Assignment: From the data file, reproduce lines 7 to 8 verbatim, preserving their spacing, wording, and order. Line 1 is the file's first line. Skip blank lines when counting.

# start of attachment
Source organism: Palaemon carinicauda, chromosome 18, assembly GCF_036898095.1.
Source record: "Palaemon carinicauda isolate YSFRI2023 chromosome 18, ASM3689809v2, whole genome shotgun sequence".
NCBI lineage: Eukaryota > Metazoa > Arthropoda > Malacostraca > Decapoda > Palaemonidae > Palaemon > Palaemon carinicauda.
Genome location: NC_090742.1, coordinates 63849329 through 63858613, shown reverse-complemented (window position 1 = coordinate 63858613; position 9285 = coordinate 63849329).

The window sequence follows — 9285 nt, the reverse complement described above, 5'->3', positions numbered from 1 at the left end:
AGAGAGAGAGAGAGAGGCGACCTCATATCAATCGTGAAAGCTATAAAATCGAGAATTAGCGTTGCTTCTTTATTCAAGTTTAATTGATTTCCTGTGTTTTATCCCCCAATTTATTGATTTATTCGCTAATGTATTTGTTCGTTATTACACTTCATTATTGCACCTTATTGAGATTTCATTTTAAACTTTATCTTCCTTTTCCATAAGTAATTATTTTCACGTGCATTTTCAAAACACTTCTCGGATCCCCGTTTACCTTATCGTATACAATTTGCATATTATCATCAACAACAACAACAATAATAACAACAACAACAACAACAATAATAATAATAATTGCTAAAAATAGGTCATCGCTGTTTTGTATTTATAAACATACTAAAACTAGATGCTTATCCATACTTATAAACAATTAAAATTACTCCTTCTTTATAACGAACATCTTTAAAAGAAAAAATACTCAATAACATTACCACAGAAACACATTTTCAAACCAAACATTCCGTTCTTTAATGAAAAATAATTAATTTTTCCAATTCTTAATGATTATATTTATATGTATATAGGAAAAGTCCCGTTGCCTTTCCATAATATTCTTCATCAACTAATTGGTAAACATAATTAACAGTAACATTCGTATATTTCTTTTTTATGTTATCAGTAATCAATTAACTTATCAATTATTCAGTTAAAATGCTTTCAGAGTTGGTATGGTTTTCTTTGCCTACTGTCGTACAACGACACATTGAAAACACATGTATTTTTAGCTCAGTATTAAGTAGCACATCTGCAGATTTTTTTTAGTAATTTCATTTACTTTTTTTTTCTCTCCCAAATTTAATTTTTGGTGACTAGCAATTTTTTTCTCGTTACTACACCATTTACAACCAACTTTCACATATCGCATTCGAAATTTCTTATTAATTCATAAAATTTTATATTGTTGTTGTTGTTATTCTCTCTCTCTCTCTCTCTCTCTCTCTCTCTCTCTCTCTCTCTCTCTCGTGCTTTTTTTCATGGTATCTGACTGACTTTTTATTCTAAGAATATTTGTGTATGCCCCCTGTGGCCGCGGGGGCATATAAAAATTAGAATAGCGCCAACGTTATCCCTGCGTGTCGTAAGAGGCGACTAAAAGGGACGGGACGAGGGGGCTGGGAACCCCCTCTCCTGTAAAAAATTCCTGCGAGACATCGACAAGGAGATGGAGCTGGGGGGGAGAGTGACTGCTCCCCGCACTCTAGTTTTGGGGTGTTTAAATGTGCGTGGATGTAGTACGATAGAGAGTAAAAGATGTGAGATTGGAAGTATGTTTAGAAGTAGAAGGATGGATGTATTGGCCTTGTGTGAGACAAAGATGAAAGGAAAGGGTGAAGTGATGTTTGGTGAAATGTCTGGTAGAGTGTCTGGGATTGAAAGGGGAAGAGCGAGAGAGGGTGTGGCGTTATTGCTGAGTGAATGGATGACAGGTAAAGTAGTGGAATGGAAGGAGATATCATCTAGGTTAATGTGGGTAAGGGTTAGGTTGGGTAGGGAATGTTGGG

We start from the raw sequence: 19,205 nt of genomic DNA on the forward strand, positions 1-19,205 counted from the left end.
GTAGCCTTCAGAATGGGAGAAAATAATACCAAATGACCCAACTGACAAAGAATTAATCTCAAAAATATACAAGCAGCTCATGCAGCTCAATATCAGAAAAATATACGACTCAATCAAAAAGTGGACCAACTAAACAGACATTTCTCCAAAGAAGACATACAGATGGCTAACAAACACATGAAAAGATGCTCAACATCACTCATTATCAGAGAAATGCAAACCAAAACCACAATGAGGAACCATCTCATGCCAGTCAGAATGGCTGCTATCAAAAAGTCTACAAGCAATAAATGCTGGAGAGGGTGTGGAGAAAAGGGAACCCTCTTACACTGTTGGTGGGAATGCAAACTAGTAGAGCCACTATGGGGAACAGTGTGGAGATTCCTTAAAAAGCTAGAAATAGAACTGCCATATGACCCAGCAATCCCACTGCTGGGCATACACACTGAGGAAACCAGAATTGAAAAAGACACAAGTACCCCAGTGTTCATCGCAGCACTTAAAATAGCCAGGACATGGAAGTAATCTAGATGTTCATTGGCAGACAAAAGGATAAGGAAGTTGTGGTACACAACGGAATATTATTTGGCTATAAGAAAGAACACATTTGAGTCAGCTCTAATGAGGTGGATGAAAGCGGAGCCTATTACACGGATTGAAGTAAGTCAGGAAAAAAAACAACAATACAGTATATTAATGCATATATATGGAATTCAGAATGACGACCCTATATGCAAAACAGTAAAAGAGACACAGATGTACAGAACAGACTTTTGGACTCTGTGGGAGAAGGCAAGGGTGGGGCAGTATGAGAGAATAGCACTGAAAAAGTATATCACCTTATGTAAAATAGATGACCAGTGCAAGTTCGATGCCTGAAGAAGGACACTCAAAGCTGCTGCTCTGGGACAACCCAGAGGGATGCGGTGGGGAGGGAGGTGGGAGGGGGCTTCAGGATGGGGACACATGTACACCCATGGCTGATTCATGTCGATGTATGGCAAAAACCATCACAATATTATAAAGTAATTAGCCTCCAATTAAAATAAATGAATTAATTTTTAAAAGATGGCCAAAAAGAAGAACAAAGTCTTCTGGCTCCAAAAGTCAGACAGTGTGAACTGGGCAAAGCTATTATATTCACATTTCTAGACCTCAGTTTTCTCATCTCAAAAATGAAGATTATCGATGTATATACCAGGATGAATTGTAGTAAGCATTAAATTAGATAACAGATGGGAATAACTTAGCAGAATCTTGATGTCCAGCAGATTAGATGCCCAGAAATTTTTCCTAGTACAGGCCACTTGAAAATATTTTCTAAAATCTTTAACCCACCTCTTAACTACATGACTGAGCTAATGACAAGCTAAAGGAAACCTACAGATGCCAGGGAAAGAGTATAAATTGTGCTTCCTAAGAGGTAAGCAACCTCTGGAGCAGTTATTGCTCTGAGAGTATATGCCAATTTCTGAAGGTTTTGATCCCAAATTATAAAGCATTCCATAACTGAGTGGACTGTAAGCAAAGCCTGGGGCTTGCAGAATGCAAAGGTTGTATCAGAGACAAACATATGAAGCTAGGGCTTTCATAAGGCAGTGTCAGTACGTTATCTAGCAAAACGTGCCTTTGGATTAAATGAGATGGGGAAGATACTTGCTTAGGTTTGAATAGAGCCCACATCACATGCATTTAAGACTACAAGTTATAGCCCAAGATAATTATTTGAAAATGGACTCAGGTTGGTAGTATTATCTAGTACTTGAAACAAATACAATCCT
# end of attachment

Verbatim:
We start from the raw sequence: 19,205 nt of genomic DNA on the forward strand, positions 1-19,205 counted from the left end.
GTAGCCTTCAGAATGGGAGAAAATAATACCAAATGACCCAACTGACAAAGAATTAATCTCAAAAATATACAAGCAGCTCATGCAGCTCAATATCAGAAAAATATACGACTCAATCAAAAAGTGGACCAACTAAACAGACATTTCTCCAAAGAAGACATACAGATGGCTAACAAACACATGAAAAGATGCTCAACATCACTCATTATCAGAGAAATGCAAACCAAAACCACAATGAGGAACCATCTCATGCCAGTCAGAATGGCTGCTATCAAAAAGTCTACAAGCAATAAATGCTGGAGAGGGTGTGGAGAAAAGGGAACCCTCTTACACTGTTGGTGGGAATGCAAACTAGTAGAGCCACTATGGGGAACAGTGTGGAGATTCCTTAAAAAGCTAGAAATAGAACTGCCATATGACCCAGCAATCCCACTGCTGGGCATACACACTGAGGAAACCAGAATTGAAAAAGACACAAGTACCCCAGTGTTCATCGCAGCACTTAAAATAGCCAGGACATGGAAGTAATCTAGATGTTCATTGGCAGACAAAAGGATAAGGAAGTTGTGGTACACAACGGAATATTATTTGGCTATAAGAAAGAACACATTTGAGTCAGCTCTAATGAGGTGGATGAAAGCGGAGCCTATTACACGGATTGAAGTAAGTCAGGAAAAAAAACAACAATACAGTATATTAATGCATATATATGGAATTCAGAATGACGACCCTATATGCAAAACAGTAAAAGAGACACAGATGTACAGAACAGACTTTTGGACTCTGTGGGAGAAGGCAAGGGTGGGGCAGTATGAGAGAATAGCACTGAAAAAGTATATCACCTTATGTAAAATAGATGACCAGTGCAAGTTCGATGCCTGAAGAAGGACACTCAAAGCTGCTGCTCTGGGACAACCCAGAGGGATGCGGTGGGGAGGGAGGTGGGAGGGGGCTTCAGGATGGGGACACATGTACACCCATGGCTGATTCATGTCGATGTATGGCAAAAACCATCACAATATTATAAAGTAATTAGCCTCCAATTAAAATAAATGAATTAATTTTTAAAAGATGGCCAAAAAGAAGAACAAAGTCTTCTGGCTCCAAAAGTCAGACAGTGTGAACTGGGCAAAGCTATTATATTCACATTTCTAGACCTCAGTTTTCTCATCTCAAAAATGAAGATTATCGATGTATATACCAGGATGAATTGTAGTAAGCATTAAATTAGATAACAGATGGGAATAACTTAGCAGAATCTTGATGTCCAGCAGATTAGATGCCCAGAAATTTTTCCTAGTACAGGCCACTTGAAAATATTTTCTAAAATCTTTAACCCACCTCTTAACTACATGACTGAGCTAATGACAAGCTAAAGGAAACCTACAGATGCCAGGGAAAGAGTATAAATTGTGCTTCCTAAGAGGTAAGCAACCTCTGGAGCAGTTATTGCTCTGAGAGTATATGCCAATTTCTGAAGGTTTTGATCCCAAATTATAAAGCATTCCATAACTGAGTGGACTGTAAGCAAAGCCTGGGGCTTGCAGAATGCAAAGGTTGTATCAGAGACAAACATATGAAGCTAGGGCTTTCATAAGGCAGTGTCAGTACGTTATCTAGCAAAACGTGCCTTTGGATTAAATGAGATGGGGAAGATACTTGCTTAGGTTTGAATAGAGCCCACATCACATGCATTTAAGACTACAAGTTATAGCCCAAGATAATTATTTGAAAATGGACTCAGGTTGGTAGTATTATCTAGTACTTGAAACAAATACAATCCT